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35 Additionally, Uchikoshi (2006) examined the growth rates in vocabulary over a complete school year for one hundred and fifty ELL students in which 80% or more qualified for free lunch. The findings of th is study concluded that the number of children’s books in the home was positively co rrelated with the children’s expressive vocabulary scores measured with the Woodc ock Language Proficiency Battery-RevisedPicture Vocabulary subtest (Woodcock, 1991) in English. Moreover, the findings suggested that families taking their children to the library, indicates additional exposure to books, therefore increasing thei r future readin g abilities. The development of the child’s language abilities can be positively impacted by promoting exposure to books by parents. Even though further investigation is needed to examine ELL’s language acquisition and lite racy development, a small number of research studies have focused in this population. Hammer, Micci o, and Wagstaff (2003) conducted a study with forty-three Puerto Rica n mother-child dyads attending Head Start programs in Pennsylvania. This study focused on the home literacy experiences and emerging English literacy skills of these dyads. The authors found that those mothers, who had children that were learning English and Spanish at the same time, were more likely to spend time with their children teaching them pre-academic and literacy skills, when compared to those mothers whose chil dren were learning only Spanish at home. Home Language. It is important to be cognizant of the fact that students from different backgrounds have home languages that are different from the school language. Umbel, Pearson, Fernandez, and Oller (1992) found that home language experience is a variable of great importance specific to bilingual acquisiti on. In their study, two groups of participants were investigated, the ch ildren whose families only spoke Spanish at

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36 home (OSH) and children whose families spoke both English and Spanish at home (ESH). The results of this study suggested th at both groups were functioning on the same level in receptive language however, the English vocabulary performance was significantly higher for the ESH group of students, than that of the OSH group. Additionally, the findings of th is study suggest that even though both groups of students performed near the mean of 100 in Span ish, and the ESH group performed higher in English than the OSH groups, both groups pe rformed below the mean of the normative sample in English. Socioeconomic Status. An additional environmental factor that may impact children’s development of their abilities is their socioeconomic status. The experience of Latino students who are raised in economica lly disadvantaged communities has a great impact on the development of their overall abilit ies, as a result of lack of resources and opportunities to learn. Hammer, Miccio and Wagstaff (2003) found that in low socioeconomic status (SES) home, families ha ve less opportunity to purchase literacy materials. Therefore, the children in these fa milies have fewer opportunities to work with their parents on literacy-related activities, and have limited e xposure to literacy materials in the home. In other words, low SES families are less likely to be able to purchase books for their children in order to increase their literacy and vocabulary skills. Additionally, low SES can have an effect on the stressors these families experience during their day to day lives. More specifically, low SES families are less likely to engage in more leisure-related activit ies, such as literacy events, as a result of the stress they experience in their lives (August & Hakuta, 1997). It is suggested by D’Angiulli, Siegel and Maggi (2004) that it is more difficult to change a family’s SES,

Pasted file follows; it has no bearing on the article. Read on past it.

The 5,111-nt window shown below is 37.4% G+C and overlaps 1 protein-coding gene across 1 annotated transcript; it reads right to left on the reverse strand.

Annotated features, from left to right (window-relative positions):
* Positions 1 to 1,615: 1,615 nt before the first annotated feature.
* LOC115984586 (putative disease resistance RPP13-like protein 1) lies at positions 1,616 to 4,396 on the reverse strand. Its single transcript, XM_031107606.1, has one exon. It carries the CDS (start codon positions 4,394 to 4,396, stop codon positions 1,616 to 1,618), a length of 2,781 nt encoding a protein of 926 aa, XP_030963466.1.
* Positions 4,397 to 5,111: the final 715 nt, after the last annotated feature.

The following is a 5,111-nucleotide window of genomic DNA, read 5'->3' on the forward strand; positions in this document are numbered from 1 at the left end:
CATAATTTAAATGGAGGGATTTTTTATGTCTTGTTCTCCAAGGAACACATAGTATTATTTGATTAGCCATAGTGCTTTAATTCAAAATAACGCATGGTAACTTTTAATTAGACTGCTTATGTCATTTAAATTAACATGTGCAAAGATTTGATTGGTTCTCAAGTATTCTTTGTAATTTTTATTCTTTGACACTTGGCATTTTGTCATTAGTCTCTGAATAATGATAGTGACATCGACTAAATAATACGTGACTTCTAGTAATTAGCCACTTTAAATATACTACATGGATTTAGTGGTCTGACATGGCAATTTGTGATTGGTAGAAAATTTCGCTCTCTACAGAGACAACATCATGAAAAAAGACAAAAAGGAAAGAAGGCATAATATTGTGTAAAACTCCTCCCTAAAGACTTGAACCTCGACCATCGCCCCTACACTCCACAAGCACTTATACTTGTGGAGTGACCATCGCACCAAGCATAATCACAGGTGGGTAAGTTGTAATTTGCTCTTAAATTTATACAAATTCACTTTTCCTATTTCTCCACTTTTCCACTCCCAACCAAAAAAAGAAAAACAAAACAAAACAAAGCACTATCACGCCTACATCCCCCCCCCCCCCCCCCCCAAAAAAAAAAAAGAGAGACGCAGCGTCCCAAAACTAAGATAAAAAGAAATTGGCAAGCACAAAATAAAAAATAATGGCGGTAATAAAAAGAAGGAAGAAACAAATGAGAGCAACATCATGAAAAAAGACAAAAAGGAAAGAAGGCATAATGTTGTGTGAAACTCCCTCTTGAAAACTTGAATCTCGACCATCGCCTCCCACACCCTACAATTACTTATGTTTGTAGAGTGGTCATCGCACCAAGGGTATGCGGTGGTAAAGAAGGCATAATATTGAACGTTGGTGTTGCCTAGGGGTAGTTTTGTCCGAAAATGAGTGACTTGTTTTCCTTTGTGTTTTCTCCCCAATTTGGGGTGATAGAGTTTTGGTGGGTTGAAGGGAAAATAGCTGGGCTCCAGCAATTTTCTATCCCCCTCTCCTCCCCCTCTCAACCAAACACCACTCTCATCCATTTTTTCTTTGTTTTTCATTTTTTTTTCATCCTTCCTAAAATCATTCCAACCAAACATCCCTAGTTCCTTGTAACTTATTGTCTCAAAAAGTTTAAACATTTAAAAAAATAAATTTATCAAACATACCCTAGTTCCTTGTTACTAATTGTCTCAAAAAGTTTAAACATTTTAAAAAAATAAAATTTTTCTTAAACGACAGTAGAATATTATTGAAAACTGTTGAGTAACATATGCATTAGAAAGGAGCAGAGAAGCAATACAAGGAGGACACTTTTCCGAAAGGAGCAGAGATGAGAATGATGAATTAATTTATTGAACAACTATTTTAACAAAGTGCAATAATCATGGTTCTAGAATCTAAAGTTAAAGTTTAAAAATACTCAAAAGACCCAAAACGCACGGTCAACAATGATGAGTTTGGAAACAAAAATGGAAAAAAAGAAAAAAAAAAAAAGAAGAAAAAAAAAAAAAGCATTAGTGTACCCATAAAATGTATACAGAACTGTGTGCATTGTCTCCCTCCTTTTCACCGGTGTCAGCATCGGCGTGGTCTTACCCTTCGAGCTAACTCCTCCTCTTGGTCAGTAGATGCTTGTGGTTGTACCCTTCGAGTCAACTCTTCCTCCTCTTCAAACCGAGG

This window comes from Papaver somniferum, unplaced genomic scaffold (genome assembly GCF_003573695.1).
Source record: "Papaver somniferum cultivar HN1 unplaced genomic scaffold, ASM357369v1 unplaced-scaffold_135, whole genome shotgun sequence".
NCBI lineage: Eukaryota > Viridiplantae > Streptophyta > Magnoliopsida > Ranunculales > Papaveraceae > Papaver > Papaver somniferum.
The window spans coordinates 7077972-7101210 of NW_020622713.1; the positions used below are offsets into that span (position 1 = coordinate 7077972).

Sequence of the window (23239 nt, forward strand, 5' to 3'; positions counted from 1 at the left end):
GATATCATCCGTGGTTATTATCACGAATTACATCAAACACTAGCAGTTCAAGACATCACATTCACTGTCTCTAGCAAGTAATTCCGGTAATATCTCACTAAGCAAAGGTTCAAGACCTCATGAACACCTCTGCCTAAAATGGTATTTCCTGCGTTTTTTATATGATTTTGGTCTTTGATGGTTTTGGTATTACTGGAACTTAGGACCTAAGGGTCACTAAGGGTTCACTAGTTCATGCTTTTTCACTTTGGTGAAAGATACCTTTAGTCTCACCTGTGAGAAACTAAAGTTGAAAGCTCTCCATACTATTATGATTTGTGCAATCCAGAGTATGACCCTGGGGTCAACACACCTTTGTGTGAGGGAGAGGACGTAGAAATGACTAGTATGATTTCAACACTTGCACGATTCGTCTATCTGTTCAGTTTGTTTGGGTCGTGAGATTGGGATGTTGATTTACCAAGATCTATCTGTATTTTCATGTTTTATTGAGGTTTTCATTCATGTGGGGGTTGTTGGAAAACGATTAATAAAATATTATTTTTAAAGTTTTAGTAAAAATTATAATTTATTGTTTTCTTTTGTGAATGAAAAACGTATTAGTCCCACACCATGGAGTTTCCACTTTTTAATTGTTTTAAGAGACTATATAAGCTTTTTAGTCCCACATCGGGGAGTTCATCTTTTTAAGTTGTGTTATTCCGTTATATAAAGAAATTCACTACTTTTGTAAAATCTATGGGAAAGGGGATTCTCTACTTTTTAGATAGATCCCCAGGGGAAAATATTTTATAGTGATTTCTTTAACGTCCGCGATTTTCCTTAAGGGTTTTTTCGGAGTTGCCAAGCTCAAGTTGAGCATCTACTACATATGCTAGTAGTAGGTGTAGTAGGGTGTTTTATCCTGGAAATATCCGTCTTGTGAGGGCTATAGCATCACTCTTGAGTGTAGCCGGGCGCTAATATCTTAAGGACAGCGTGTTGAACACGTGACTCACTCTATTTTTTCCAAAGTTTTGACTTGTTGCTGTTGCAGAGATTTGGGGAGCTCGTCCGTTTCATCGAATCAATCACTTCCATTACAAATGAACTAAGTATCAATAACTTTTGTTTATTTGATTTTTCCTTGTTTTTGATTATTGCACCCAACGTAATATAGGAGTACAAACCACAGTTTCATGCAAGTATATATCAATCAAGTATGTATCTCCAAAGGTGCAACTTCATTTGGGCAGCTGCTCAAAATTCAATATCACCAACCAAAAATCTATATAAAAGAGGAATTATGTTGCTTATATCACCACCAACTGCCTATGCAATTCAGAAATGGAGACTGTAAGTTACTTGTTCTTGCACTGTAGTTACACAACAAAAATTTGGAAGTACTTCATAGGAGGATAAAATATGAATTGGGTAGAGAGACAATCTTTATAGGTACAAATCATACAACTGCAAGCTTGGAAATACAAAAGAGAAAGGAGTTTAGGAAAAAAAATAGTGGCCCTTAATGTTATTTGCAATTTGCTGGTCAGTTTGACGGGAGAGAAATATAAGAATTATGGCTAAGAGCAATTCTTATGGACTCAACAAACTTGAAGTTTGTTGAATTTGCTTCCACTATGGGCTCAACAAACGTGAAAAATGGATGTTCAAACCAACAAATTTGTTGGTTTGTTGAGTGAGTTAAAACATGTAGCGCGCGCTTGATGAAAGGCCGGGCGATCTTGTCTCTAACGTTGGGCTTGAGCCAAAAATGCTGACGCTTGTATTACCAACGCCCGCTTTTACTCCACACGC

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37 than to adjust the instructi onal support provided to these students. Thus, school based programs that are introduced to children during their early edu cation years have the capacity to improve the learning trajectories of children at risk, th erefore, reducing the probability of children experiencing school fa ilure and being misdiagnosed with learning disabilities later duri ng their education. Parental Education. A number of research studi es focusing on monolinguals as well as Latino bilingual students have linked parental education level with the children’s academic achievement (Seefeldt, Denton, Ga lper, & Younoszai, 1999; Snow, Burns, & Griffin, 1998). Moreover, the level of educa tion in mothers of low SES families have been reported to be positively correlated with higher levels of language abilities in the children (Dollaghan et al., 1999), therefore, it is important to investigate this family factor that may be influencing the Latino children’s abilities in various areas of development. This is supported by Nixon, McCardle, and Leos (2007) who recommend for researchers to investigate the influence of various risk factors, including parental education in regards to Spanish-speaking ELL children’ s oral language skills. Other factors that may influence Latino ch ildren’s abilities in various areas of development may include the parents’ place of residence in their coun try of origin (urban versus rural). This family factor was chosen as part of this investig ation given that people living in rural areas tend to have fewer resour ces available to them, while people living in urban areas reside in places that are more developed and th at have numerous resources. Researchers suggest that people who live in rural areas tend to have fewer available services of all types (Logan, Evans, Steven son and Jordan, 2005). Furthermore, It has been reported that the resources that do exis t in these rural regions must cover larger